More and more automakers are seeking permission to commision autonomous vehicles on the road. Their goal is to increase their testing capacity in order to drive development & deliver the first self-driving vehicle to the market.
As we speak, companies are submitting proposals to the Trump administration which request additional autonomous vehicles to be put on the road. Under waivers from safety regulators, their aim is to get a hearing from at the Senate as early as this Wednesday.
We’ve covered some of the biggest players in this market not too long ago, but Silicon Valley continues to expand. Uber Technologies and Alphabet’s business units are developing entire campuses dedicated to self-driving vehicle development. Waymo, Google’s division of self-driving vehicles, is said to have closed a contract with Fiat Automobiles earlier this year. This partnership will dictate the development of autonomous driving technologies by these juggernauts. General Motors isn’t too far behind. Brand new offices have officially opened in the valley earlier this fiscal year.
Last tuesday, GM mentioned that it will pursue the expansion of the Bolt electric vehicles which will be equipped with a lot of driverless features. They currently have 50 vehicles in San Francisco which are under testing. Their plan is to expand their fleet to 180 vehicles by the end of 2017. Although Apple is primarily known for their computing tech, they’ve also confirmed the pursuit of self-driving vehicles. Tim Cook mentioned that autonomous systems are a core technology for the brand.
The National Highway Traffic Safety Administration is able to deny those who aren’t following all the laws and regulations around vehicle safety. However, the only way to drive improvement in this field is to go through iterative improvements. In other words, it’s important to allow vehicles on the road in order to collect meaningful data and improve them based on real encounters.
The current vehicle cap for each large company is 2500. There is also a requirement to submit analytical data which demonstrates improvements of the vehicles on the road. The goal is to incentivise these manufacturers to keep improving safety.
Many of the aforementioned manufacturers are fighting an uphill battle with the Congress. Just like Uber did in the taxi space, they are trying to have fundamental laws completely altered.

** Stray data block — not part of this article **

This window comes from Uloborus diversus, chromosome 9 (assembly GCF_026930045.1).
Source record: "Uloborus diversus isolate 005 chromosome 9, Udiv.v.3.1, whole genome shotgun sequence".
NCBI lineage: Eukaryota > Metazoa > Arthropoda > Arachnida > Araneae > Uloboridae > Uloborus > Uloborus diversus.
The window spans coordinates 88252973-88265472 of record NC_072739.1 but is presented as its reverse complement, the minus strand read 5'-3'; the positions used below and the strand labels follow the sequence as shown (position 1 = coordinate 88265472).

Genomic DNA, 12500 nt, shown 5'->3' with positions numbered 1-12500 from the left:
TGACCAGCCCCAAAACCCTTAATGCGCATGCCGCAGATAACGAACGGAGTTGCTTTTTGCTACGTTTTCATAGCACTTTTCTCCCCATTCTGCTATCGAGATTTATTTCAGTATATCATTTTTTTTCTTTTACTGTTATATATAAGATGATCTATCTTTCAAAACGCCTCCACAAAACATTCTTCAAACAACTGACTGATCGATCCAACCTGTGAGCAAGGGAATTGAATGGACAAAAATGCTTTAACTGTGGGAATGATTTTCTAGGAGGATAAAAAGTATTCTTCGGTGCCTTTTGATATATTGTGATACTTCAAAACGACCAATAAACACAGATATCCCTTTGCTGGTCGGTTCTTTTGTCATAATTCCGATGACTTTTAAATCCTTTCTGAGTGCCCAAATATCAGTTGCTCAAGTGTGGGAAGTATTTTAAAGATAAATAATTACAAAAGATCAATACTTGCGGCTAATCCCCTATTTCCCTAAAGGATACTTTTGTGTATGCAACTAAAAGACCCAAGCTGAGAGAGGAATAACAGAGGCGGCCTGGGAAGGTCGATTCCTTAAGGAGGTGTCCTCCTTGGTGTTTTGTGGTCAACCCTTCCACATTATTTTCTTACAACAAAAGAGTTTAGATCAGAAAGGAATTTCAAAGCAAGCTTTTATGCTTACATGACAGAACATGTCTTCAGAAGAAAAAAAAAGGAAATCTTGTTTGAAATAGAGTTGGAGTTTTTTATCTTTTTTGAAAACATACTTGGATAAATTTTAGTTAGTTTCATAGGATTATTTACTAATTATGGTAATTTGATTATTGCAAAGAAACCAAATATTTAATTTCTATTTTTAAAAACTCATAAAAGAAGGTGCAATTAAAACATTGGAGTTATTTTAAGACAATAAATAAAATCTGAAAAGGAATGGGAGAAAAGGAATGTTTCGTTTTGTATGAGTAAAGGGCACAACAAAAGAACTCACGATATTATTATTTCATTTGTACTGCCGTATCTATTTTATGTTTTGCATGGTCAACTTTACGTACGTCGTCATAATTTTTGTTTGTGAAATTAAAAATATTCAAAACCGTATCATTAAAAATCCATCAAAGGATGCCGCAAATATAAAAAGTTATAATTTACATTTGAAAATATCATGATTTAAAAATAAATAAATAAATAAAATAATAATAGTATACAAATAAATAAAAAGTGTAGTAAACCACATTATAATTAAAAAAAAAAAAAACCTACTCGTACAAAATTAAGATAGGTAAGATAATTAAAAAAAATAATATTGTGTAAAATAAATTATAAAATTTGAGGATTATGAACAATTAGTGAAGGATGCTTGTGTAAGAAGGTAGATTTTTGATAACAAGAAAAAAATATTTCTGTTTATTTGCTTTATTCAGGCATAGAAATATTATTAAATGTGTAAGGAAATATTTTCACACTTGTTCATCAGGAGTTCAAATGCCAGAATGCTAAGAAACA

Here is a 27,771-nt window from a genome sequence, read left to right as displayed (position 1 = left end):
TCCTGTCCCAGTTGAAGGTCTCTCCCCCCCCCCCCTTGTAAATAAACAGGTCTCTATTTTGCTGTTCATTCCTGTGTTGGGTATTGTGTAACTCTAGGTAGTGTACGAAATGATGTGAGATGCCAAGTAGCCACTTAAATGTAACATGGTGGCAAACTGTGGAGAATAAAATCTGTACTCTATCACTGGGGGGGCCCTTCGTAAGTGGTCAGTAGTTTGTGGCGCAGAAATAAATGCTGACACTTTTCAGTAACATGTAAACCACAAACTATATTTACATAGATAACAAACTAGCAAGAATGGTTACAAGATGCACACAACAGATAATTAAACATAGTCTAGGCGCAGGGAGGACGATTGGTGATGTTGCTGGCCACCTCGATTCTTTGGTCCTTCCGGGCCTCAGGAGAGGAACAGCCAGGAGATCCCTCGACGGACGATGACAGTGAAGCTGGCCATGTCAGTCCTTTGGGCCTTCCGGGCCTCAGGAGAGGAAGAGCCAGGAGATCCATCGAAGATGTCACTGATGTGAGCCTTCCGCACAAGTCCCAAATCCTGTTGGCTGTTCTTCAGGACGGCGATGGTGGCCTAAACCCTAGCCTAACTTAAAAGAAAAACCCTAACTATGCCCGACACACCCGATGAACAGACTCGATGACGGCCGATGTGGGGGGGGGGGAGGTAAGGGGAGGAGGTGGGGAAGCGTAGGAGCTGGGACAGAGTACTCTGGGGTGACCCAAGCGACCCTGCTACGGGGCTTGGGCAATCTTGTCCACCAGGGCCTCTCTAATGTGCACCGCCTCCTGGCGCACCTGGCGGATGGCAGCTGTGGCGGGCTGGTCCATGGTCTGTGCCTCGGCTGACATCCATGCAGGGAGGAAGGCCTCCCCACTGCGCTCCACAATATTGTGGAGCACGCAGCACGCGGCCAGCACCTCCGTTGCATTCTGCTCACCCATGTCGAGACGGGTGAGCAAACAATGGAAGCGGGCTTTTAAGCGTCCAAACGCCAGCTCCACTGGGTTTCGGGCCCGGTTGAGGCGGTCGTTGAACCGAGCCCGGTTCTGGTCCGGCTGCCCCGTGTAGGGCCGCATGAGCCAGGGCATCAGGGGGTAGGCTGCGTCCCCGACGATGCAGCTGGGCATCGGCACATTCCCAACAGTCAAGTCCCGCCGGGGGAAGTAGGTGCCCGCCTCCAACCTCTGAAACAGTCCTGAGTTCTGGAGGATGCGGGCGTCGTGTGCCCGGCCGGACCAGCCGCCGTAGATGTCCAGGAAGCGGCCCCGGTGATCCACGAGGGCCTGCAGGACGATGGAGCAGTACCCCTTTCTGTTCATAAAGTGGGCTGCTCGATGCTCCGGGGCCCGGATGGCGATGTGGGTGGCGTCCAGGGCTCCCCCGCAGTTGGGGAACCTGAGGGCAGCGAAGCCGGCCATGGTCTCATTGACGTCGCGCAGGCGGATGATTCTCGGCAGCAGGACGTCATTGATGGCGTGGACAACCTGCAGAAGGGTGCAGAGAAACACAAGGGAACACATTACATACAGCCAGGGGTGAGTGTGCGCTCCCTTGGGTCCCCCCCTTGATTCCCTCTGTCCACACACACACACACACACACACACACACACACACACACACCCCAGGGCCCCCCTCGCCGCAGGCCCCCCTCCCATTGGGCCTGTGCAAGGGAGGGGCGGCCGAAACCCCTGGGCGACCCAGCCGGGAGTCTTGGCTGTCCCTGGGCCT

Due to the lack of regulations, autonomous vehicles have very little standardization. Many developers are seeking a greater federal influence amid a flurry of activity at the federal level. They agree that it would be extremely beneficial to establish a unified set of regulations surrounding these technological advancements.
Only eighteen U.S. states have passed autonomous-vehicle legislations in the last few years. More than 30 bills have been introduced in 2017 alone; we are expected to see that number increase significantly in the following years. Just last week, Jay Inslee, the Washington State Governor, signed an executive order allowing self driving vehicles on the road.
Senators John Thune, a Republican from South Dakota, and Gary Peters, a Michigan Democrat, declared their common interest in working on a legislation aimed at autonomous vehicles. Thune mentioned that outdated U.S. vehicle laws fail to incorporate self driving cars and that there is a need to drive this technology to the masses. Based on their statements, this legislation should be passed shortly.
The aforementioned legislation will prioritize vehicle & driver safety. It will also remove some of the regulatory barriers, cover a wide array of technologies, have clauses on cybersecurity protection and clearly identify state and federal roles when it comes to overseeing certain implementations.
As John and Gary fine tune some of their safety clauses, they’ve released the guiding principles of their forthcoming legislation.
Members of the House Energy and Commerce committee aren’t twiddling their thumbs either. They are working on a package of bills aimed at self driving vehicles. These bills are scheduled to be released and introduced in the next few weeks. 16 bills total will be aimed at autonomous vehicles.
As we become more connected through IoT platforms, cybersecurity becomes a bigger concern for everyone. Democrat Edward Markey is working to establish regulations covering cybersecurity in driverless vehicles aimed at protecting drivers from such infractions and providing a platform to manufacturers to work with. He completely dismissed the idea of voluntary cybersecurity standards backed by the industry.